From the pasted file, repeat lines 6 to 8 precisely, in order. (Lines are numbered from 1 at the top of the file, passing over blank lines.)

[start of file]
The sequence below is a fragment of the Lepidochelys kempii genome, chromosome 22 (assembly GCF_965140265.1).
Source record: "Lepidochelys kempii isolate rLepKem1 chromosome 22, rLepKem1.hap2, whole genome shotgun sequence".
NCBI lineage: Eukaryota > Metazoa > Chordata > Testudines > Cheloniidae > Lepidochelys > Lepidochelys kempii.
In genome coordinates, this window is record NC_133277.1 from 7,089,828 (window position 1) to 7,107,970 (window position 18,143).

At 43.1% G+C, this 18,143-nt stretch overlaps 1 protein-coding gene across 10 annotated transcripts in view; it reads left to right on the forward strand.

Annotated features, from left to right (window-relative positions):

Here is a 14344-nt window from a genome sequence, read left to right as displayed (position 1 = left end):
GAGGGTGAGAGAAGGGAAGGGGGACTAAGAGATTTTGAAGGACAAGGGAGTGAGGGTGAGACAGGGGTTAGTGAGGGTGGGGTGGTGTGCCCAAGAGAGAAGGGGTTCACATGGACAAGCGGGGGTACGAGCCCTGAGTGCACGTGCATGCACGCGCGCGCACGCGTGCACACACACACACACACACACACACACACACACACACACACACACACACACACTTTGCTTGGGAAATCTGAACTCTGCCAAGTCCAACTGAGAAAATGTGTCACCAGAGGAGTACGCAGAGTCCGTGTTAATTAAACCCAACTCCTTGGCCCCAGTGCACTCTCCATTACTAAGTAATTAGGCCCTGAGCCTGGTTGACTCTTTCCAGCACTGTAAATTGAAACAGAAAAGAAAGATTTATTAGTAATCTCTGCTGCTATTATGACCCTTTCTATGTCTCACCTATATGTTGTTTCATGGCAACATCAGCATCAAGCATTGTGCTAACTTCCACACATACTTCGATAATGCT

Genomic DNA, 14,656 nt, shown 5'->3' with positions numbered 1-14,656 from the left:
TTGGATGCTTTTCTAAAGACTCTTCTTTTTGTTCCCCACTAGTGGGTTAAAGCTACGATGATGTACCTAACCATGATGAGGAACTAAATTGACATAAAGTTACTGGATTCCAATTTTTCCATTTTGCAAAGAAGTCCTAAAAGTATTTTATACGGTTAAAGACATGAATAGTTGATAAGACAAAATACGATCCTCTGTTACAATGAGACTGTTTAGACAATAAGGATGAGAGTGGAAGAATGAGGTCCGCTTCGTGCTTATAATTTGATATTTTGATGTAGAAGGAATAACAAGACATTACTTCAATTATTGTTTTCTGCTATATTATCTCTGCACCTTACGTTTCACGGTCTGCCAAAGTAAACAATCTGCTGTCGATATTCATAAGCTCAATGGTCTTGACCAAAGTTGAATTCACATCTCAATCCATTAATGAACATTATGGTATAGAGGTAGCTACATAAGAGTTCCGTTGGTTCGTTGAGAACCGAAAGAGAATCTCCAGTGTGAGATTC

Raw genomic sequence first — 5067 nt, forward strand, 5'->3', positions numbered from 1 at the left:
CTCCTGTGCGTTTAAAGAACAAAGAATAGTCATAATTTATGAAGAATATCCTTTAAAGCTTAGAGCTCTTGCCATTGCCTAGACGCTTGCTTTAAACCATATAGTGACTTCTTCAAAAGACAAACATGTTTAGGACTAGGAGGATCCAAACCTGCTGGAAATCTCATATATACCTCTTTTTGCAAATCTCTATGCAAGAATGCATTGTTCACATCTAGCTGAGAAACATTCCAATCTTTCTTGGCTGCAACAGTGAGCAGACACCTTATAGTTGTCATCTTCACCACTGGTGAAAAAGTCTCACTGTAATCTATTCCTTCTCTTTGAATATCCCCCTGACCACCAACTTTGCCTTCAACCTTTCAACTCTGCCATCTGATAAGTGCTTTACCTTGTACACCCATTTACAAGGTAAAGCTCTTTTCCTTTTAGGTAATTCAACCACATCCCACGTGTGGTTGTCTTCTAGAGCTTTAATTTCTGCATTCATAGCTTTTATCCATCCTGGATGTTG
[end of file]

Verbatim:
Annotated features, from left to right (window-relative positions):

Here is a 14344-nt window from a genome sequence, read left to right as displayed (position 1 = left end):
GAGGGTGAGAGAAGGGAAGGGGGACTAAGAGATTTTGAAGGACAAGGGAGTGAGGGTGAGACAGGGGTTAGTGAGGGTGGGGTGGTGTGCCCAAGAGAGAAGGGGTTCACATGGACAAGCGGGGGTACGAGCCCTGAGTGCACGTGCATGCACGCGCGCGCACGCGTGCACACACACACACACACACACACACACACACACACACACACACACACACACACTTTGCTTGGGAAATCTGAACTCTGCCAAGTCCAACTGAGAAAATGTGTCACCAGAGGAGTACGCAGAGTCCGTGTTAATTAAACCCAACTCCTTGGCCCCAGTGCACTCTCCATTACTAAGTAATTAGGCCCTGAGCCTGGTTGACTCTTTCCAGCACTGTAAATTGAAACAGAAAAGAAAGATTTATTAGTAATCTCTGCTGCTATTATGACCCTTTCTATGTCTCACCTATATGTTGTTTCATGGCAACATCAGCATCAAGCATTGTGCTAACTTCCACACATACTTCGATAATGCT